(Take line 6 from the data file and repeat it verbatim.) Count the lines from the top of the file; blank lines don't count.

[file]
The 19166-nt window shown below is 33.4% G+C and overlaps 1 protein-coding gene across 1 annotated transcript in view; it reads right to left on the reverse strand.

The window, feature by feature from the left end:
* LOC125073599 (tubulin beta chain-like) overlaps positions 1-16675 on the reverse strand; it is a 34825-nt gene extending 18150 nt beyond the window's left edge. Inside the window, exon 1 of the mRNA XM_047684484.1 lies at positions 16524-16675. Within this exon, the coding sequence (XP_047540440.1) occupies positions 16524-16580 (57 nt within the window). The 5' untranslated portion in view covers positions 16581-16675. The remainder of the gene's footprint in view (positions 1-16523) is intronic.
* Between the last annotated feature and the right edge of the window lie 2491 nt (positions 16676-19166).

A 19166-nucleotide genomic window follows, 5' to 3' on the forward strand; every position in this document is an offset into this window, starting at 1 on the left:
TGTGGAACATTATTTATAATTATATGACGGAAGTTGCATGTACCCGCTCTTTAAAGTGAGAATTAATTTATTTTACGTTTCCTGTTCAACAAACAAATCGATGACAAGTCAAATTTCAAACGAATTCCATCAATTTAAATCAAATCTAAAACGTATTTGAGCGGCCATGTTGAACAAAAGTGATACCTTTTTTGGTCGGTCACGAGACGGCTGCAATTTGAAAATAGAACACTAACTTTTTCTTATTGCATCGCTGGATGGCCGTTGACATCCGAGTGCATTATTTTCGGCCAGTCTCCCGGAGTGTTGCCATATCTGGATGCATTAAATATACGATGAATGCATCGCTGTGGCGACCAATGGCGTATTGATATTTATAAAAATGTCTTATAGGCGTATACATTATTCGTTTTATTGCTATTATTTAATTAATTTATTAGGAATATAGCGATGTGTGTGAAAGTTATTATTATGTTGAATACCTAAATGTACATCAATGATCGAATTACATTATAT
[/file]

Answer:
TGTGGAACATTATTTATAATTATATGACGGAAGTTGCATGTACCCGCTCTTTAAAGTGAGAATTAATTTATTTTACGTTTCCTGTTCAACAAACAAATCGATGACAAGTCAAATTTCAAACGAATTCCATCAATTTAAATCAAATCTAAAACGTATTTGAGCGGCCATGTTGAACAAAAGTGATACCTTTTTTGGTCGGTCACGAGACGGCTGCAATTTGAAAATAGAACACTAACTTTTTCTTATTGCATCGCTGGATGGCCGTTGACATCCGAGTGCATTATTTTCGGCCAGTCTCCCGGAGTGTTGCCATATCTGGATGCATTAAATATACGATGAATGCATCGCTGTGGCGACCAATGGCGTATTGATATTTATAAAAATGTCTTATAGGCGTATACATTATTCGTTTTATTGCTATTATTTAATTAATTTATTAGGAATATAGCGATGTGTGTGAAAGTTATTATTATGTTGAATACCTAAATGTACATCAATGATCGAATTACATTATAT